I gazed into the open closet. It smelled like her, clean and sweet. Grandma’s familiar scent threatened to release the ocean of tears I held so bravely back. I dreaded looking through her things, but Grandpa had been so confident, so persistent over the phone that I felt compelled to come.
Wasn’t it too soon for Grandpa to give away her clothes? She’s only been gone a couple of months. And now he expected me to calmly rummage through her things and decide what I wanted. She had been such a tiny woman; I might not find anything that fit. And yet, I did want to have something of hers to remember her by.
Grandma Johnston was everyone’s favorite. She introduced me to Pig Rummy and Bingo, and how to make homemade bread, kneading it “until the dough felt like an earlobe.” She gave me her recipe for baking powder biscuits that melt in your mouth. Topped with butter and homemade strawberry jam, they always send me back to the blue and white kitchen where she reigned.
Grandma taught me how to knit when I was in the fourth grade and beamed when I presented her with my first project - a royal blue apron with red strings and a pocket so small she could only fit two fingers inside. The apron itself was small, even on her tiny frame. It looked like a potholder dangling from her waist. But she wore it every time I came.
Motherhood had been foisted upon her early in life, the oldest of twelve children, because of her mother’s frequent illnesses. Grandma only went to school through the eighth grade. Nevertheless, she was an avid reader and seemed to know a little about everything, especially if one of her children or grandchildren was interested in it.
At her gravesite we all shared stories of how her faith and love had influenced us. The grandchildren, now grown, remembered the hours she spent reading us stories. We liked her "out of the mouth" stories the best. She made us supply the characters. So we would think up the zaniest combinations we could – a dragon, a nurse, a clown, and the leaning tower of Pisa. With them she managed to weave magical, hilarious bedtime stories. We remembered how she tickled us, the twinkle in her eye when she was teasing, and the raspberry kisses we pretended to avoid.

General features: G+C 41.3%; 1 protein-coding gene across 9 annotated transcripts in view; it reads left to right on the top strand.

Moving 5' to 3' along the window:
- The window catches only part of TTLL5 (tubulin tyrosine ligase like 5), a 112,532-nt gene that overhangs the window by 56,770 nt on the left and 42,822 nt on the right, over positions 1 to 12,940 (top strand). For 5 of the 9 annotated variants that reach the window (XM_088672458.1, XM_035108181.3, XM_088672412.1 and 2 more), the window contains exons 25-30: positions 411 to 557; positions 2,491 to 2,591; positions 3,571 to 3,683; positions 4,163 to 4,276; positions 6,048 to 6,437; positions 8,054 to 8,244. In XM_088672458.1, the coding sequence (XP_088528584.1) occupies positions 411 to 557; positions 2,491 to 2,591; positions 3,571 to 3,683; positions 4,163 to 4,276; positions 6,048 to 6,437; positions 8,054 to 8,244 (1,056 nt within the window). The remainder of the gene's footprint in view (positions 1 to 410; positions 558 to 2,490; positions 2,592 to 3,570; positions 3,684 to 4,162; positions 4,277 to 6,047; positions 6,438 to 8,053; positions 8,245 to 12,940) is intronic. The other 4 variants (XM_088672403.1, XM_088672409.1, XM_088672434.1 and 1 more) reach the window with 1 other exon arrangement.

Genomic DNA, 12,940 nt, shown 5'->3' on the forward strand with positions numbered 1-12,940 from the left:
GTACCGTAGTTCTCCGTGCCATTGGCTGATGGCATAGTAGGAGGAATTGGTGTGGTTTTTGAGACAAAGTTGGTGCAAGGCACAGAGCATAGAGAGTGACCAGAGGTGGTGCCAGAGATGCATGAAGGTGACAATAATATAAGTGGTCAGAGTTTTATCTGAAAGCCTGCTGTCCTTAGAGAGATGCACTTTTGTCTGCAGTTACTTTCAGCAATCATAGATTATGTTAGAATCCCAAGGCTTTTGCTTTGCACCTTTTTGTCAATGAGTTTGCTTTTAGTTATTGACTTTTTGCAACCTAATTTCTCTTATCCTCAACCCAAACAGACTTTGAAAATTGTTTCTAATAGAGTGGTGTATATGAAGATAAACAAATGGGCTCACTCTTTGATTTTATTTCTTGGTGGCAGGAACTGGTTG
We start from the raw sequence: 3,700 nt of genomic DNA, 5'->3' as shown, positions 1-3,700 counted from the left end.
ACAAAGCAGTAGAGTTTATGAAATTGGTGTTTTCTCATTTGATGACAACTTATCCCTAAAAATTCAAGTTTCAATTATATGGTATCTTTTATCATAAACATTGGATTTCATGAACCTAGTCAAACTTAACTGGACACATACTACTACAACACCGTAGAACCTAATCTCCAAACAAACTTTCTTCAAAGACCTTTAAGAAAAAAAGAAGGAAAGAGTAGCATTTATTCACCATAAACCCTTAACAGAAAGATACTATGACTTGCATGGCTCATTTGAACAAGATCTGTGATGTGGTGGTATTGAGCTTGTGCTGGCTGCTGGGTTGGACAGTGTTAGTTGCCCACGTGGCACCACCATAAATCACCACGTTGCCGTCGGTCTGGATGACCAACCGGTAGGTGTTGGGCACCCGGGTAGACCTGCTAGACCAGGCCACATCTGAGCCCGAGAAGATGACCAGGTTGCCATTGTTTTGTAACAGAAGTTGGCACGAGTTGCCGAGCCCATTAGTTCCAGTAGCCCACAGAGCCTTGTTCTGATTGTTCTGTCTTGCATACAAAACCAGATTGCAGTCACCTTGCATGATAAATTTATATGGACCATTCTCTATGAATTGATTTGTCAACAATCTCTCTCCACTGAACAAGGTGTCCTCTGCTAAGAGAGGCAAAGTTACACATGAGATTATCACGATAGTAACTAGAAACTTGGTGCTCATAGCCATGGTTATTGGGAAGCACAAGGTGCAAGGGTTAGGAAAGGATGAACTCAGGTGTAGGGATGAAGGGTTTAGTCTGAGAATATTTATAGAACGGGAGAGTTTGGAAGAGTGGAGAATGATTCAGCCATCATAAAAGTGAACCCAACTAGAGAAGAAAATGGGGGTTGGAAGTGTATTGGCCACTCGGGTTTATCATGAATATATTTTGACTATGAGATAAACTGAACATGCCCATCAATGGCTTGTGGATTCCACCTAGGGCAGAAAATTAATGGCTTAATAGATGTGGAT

My brother-in-law laughingly remembered how Grandma’s love extended even to her great grandchildren. “She was at our house for her eightieth birthday when I went to Heidi’s room to tell them dinner was ready. I found them both on the floor in the closet…playing dog.”
She loved with such abandon that we thought we were the only recipients and were surprised to discover how many other lives she touched. The memorial service at her and Grandpa's church was packed with people I'd never met before. She had taken meals to countless families, started a young mother's club at church before such things even existed, and had mentored many. My Grandpa also spoke words of love and gratitude for her in the dedication. For years I had seen them living and laughing side by side, but never knew how much he cherished her. And now she was gone.
Grandpa and I went through her clothes item by item. As we did, he reminisced. I jumped when his hand darted into the closet to remove a black velvet jacket.
"Oh, I want to keep this one," he said. "Your Grandma always looked so classy in this. I can’t give that away."
A few minutes later he came across a red bandanna hat and chuckled. "I remember the first time "Boots" (his nickname for her) wore this. We were climbing down a hill to look at a construction job I was working on. When I turned around to see if she was coming, all I could see this red hat bobbing after me." He laughed. "She looked so cute.” It was a faraway look - joy mingled with pain. "I'd better keep it too,” he said, holding the hat to his heart.
We spent the afternoon laughing and remembering. Tears trickled down our cheeks now and then. Afterward, I floated home on a cloud of memories with an armload of clothes, my heart full of love and grief.
That evening I withdrew to my bedroom and tried on Grandma's clothes. I found tissues in almost every pocket, and laughed. All my clothes have tissues in the pockets too. She would have been horrified to know she had left a legacy of “snot rags.”
Grandma had always kept their house spotless. She ironed everything, even their sheets and Grandpa’s v-necked tee-shirts he wore under his coveralls. I’d “helped” her many times as she bustled around dusting, mopping and washing. I remember lugging her wicker basket full of damp clothes to the side yard to hang wash together. I can still hear the click of wooden clothespins and smell the clean scent on the breeze.
Years of hard work had made her hands ugly. At least she thought they were ugly. Grandma especially despised her thumbs. They were short and flat at the nail, the skin toughened by years of loving service. The day she noticed my thumbs she was aghast.
"Oh no!" she said. "You got those awful things!" I looked at them with secret delight. I had Grandma's thumbs.
Her hands didn’t feel rough to me when I held them to walk around the neighborhood. She would call my attention to flowers, bugs, houses - always delighted with the details of life. I planted wisteria in my yard because I remembered the stone house on our walks. Grape-like clusters festooned the porch like the entrance to a secret hideaway. We would stop to catch the fragrance eyes closed, inhaling the rich perfume.
Suddenly I am aware of an image in the mirror. It is me wrapped in Grandma’s cardigan sweater with tissues in the pocket. What a surprise blessing to find a piece of her there! Tears of grief and gladness run freely and melt into her sweater as I finger the soft tissue. God knew the solace I needed and He brought comfort to my grieving heart from out of Grandma's closet.
~ (c) Beth Vice, July 2010